However, this note is called the mediant because it’s in the middle of the triad chord.
To make a triad chord, we play the 1st, 3rd, and 5th degree notes at the same time.
In C major, this is C, E, and G. In F major, the triad chord is F, A, and C.
The mediant is right in the middle of the triad chord, in between the triad and the dominant (5th degree). So we call it the mediant, even though it’s not quite in the exact middle of the scale.
#4- The Subdominant
If you think of a submarine, or a subway, you might be able to figure out that “Sub” means underneath.
The fourth degree in the scale is called the subdominant. That’s because it’s one note below the dominant (the 5th degree).
Remembering the word “submarine” might help you remember that the subdominant is below the dominant. But that’s not the real reason behind this technical name.
Technically, the subdominant gets its name because it’s a perfect fifth away from the tonic. And the tonic is a perfect fifth away from the dominant.
This picture from HelloMusicTheory does a good job illustrating this:
For this reason, the 4th scale degree is literally the sub-dominant.
#5- The Dominant
The fifth scale degree is the second most important one, right behind the tonic.
We call this the dominant.
The dominant is very useful in the harmonies, and it resolves the triad chord (the tonic, mediant, and dominant, C E G).
The dominant note always wants to resolve the tonic, so we use it a lot in both the melody and harmony of a song. You’ll see this one around a lot.
#6- The Submediant
The sixth degree on the scale is called the submediant.
As you might be able to guess, this note gets its name from the same place that the subdominant does.
The submediant is one 3rd below the tonic. The mediant is one 3rd above the tonic.
And that’s pretty much all there is to it. The sixth degree is the submediant.
#7- The Leading Note
And last but not least, we have the seventh scale degree, which is called the leading note, or the leading tone.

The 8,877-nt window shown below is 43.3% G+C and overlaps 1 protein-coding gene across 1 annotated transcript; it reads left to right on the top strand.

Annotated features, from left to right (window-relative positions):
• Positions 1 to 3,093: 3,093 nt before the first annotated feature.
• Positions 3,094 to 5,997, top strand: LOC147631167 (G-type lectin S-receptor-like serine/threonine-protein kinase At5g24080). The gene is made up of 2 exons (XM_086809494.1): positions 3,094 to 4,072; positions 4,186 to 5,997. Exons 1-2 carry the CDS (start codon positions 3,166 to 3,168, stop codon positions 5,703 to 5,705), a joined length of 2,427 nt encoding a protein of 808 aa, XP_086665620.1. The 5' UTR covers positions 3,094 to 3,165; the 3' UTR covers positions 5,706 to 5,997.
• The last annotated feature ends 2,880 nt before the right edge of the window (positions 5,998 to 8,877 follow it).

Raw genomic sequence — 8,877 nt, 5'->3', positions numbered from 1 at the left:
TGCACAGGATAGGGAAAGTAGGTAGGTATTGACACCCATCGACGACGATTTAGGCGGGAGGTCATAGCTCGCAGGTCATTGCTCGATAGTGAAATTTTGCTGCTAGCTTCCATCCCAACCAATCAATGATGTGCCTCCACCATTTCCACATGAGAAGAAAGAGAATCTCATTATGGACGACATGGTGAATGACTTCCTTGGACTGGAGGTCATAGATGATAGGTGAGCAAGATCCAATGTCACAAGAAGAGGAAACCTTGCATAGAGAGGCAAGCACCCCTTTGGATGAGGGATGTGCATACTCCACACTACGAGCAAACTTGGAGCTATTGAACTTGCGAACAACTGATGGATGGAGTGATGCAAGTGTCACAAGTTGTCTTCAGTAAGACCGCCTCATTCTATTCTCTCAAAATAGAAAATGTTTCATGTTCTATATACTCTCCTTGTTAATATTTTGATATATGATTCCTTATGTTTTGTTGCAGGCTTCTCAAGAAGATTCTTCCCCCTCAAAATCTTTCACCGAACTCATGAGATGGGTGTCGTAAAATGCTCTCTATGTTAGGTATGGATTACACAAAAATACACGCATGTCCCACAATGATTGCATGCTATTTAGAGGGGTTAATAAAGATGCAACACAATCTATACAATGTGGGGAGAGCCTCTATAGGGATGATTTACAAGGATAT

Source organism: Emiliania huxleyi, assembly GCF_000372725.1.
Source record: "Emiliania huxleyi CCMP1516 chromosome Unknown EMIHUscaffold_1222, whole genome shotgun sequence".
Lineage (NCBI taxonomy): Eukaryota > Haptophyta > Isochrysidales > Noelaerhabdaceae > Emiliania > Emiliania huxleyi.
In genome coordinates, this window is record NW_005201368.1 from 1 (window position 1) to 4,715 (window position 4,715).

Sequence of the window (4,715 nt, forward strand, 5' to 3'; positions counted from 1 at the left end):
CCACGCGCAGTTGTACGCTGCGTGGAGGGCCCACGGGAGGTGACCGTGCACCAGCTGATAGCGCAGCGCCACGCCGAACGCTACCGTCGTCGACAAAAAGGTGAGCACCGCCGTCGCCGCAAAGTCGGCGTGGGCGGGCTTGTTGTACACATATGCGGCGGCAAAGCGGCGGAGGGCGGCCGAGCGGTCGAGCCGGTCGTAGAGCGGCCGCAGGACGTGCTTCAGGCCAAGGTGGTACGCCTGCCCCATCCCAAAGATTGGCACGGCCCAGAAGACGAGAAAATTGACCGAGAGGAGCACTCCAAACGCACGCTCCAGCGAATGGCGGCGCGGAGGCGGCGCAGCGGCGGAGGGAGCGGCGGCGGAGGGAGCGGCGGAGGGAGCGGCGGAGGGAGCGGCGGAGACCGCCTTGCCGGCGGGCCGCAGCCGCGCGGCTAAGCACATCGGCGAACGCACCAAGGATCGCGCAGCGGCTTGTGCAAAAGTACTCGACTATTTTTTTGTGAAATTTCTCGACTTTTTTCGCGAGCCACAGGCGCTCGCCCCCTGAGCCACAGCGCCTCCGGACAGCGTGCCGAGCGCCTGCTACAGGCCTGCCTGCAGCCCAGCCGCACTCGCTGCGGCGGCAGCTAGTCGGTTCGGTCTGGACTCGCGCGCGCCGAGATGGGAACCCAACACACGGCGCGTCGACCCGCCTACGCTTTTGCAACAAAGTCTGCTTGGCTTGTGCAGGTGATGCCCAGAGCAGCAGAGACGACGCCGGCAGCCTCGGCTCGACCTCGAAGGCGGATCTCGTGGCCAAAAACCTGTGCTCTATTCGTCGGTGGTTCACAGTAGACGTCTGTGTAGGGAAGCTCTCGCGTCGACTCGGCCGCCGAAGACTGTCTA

This is called the leading note because it sounds like it’s leading us up to the tonic.
If you want to hear how this works, listen to this C major scale on the piano. In C major, the leading note is B.
Also, if you have access to an instrument, try playing a major scale all the way up to the leading note, but stop right before you reach the tonic. It sounds strange, doesn’t it? That’s because the leading note is trying to lead you back to the tonic.
Of course, after the leading note, the 8th scale degree is called the tonic. Then the 9th degree is the supertonic, the 10th degree is the mediant, and so on.
What is the Subtonic in Minor Scales?
So far, the notes and scale degrees we’ve covered are all in a major scale.
So what’s different if we take a look at the minor scale?
The minor scale has most of the same scale degrees, like the tonic, median, and dominant. But there is one difference.
In a natural minor scale, the 7th note is flattened. Instead of being one half step below the tonic, it’s now a whole step below the tonic.
It sounds different than the leading note in a major scale, so we call the flattened 7th a subtonic.
All of the other scale degree names stay the same.
Scale Degree Summary
When you learn about music theory, or play an instrument, you’ll hear a lot about scale degrees.
The ones you especially need to know are the tonic, median, and dominant.
These names are also used for different chords and chord patterns, so it’s good to be familiar with the technical terms.
I hope this article helps you learn more about the different scale degree names. If you have any questions about this, drop a comment and let me know, and I’ll be happy to assist you.